Photo Credit: Dr. Robert Epstein
Dr. Robert Epstein

Most American parents take it as a given that teenagers are difficult creatures, subject to strange moods and bouts of rebellion. Dr. Robert Epstein, a Harvard-trained psychologist, doesn’t buy it. Adolescence, he argues, based on extensive research, is a modern Western invention. Even today, “adolescence,” as a distinct period of life characterized by turmoil and torment, is completely absent in over 100 cultures around the world, he says. Indeed, many of these cultures don’t even have a word for adolescence or teenager, he notes.

Epstein is the former editor-in-chief of Psychology Today and currently senior research psychologist at the American Institute for Behavioral Research and Technology. He is also the founder and director emeritus of the Cambridge Center for Behavioral Studies in Massachusetts and the author of over a dozen books, including Teen 2.0: Saving Our Children and Families from the Torment of Adolescence.



The Jewish Press: You claim adolescence is an invention of the West. What exactly do you mean by that?

Epstein: Through most of human history, young people became adults – that is, they began working side by side with adults – not long after puberty. It wasn’t until the late 1800s that this began to change. We started delaying the onset of adulthood and, over time, artificially extended childhood, which now in the United States reaches into the late teens or even the early or mid 20s.

In Teen 2.0, you argue that most child labor laws in the United States should be abolished. Don’t these laws, though, protect children?

The first child labor laws in the United States actually required children to work under the theory that idle hands are the devil’s tools – so it’s kind of odd that the law changed the way it did. This notion that there’s something wrong with work makes no sense. Sigmund Freud argued that work makes life meaningful.

Now, there’s a difference between work and exploitation. We should certainly object to exploitation and harsh working conditions, but to object to work makes no sense whatsoever. These days a young person who’s 13 or 14 could easily start an Internet business without suffering any harm. But we don’t allow them to. We say, “Sorry, you’re not allowed to work. You must go to school.”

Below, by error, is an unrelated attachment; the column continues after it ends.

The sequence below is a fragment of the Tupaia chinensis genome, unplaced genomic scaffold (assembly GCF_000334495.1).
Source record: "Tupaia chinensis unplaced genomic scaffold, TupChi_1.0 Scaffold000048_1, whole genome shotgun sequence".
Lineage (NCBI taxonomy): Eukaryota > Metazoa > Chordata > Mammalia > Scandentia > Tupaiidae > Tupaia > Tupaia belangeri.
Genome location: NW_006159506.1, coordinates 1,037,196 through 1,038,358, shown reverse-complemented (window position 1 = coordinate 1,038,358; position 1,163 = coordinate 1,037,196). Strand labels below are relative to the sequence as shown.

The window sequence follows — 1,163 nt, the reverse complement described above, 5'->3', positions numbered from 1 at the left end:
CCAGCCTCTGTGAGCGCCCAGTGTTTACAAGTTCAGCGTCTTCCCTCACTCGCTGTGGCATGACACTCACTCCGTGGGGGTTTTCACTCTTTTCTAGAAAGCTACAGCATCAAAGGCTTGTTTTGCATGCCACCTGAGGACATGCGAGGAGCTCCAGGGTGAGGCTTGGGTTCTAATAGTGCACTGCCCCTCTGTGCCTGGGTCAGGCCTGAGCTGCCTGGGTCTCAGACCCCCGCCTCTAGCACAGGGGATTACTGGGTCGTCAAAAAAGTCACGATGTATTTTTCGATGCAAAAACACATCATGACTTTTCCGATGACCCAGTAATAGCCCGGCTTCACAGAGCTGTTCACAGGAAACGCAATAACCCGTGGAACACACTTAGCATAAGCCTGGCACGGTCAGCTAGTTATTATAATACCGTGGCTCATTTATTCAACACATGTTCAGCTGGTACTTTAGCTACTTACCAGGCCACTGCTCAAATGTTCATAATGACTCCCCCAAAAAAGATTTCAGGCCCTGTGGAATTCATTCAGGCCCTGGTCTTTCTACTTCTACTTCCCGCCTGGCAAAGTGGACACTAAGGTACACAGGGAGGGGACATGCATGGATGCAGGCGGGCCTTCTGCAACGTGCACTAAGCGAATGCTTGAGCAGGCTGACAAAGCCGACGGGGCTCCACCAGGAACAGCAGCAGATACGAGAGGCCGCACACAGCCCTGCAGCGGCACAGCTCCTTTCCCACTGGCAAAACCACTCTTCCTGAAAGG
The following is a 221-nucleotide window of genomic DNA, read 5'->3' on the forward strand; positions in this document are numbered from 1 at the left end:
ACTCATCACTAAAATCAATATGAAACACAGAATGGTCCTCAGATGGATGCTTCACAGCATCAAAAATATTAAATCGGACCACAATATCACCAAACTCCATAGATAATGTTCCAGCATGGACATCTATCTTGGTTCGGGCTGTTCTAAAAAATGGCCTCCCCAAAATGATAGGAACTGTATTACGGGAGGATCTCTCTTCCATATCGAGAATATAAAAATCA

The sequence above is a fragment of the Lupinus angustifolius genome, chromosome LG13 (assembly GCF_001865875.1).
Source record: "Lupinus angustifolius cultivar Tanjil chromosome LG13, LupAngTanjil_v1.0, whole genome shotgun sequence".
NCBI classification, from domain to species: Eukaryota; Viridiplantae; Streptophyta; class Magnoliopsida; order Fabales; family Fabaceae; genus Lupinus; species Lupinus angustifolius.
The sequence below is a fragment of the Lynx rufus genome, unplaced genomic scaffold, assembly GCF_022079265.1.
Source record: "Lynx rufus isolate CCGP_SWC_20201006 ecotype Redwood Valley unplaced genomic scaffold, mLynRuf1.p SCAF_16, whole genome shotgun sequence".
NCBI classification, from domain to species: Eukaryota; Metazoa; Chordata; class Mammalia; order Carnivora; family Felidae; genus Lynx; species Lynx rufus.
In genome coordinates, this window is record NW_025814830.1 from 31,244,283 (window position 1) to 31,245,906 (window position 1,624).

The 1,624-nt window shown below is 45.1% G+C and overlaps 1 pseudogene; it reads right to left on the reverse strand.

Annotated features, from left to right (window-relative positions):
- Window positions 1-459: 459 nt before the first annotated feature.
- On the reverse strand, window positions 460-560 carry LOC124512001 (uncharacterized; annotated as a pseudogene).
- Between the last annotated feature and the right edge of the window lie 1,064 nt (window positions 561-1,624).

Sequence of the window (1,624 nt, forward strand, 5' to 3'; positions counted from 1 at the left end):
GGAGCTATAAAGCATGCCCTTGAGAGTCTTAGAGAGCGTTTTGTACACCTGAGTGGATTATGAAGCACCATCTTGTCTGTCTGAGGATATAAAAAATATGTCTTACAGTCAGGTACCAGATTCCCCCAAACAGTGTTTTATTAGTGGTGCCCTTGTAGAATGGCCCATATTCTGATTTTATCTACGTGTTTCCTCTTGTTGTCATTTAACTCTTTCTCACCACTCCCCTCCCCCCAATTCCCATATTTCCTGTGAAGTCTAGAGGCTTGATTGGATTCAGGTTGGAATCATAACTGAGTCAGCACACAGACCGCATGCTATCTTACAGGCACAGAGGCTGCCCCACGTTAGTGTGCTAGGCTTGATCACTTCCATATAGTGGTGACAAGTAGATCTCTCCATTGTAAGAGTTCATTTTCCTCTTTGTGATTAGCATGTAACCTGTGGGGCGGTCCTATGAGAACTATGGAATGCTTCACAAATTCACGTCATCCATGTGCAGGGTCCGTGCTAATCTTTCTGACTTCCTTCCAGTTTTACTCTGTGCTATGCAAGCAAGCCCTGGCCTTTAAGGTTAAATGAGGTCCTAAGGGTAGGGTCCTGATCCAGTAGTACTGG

Walt Disney lied and forged his parents’ signatures in order to join the American Ambulance Corps in World War I at age 16, and he looked back on it as one of the smartest things he ever did. It’s through meaningful responsibility that we not only grow up but find meaning in our lives. It’s hard to find meaning if you’re forced like cattle to attend an institution you don’t want to attend.

When was the first mandatory education law passed in the United States?

In 1852 in Massachusetts, but that law was competency-based. In other words, the law said you had to send your children to school if they didn’t know certain things. If they knew those things, they didn’t have to go to school.

It wasn’t until 1918 that all states had some sort of compulsory education law. But this was the beginning of a kind of disaster in the United States. Of course we want educated children. But we shouldn’t be forcing them to attend school if they’re not ready to learn.

Many people would argue that teenagers are immature – that they don’t know what’s best for them – and, therefore, parents (or government legislatures) are doing them a favor by forcing them to attend school and get a basic education in science, math, English, etc. How would you respond?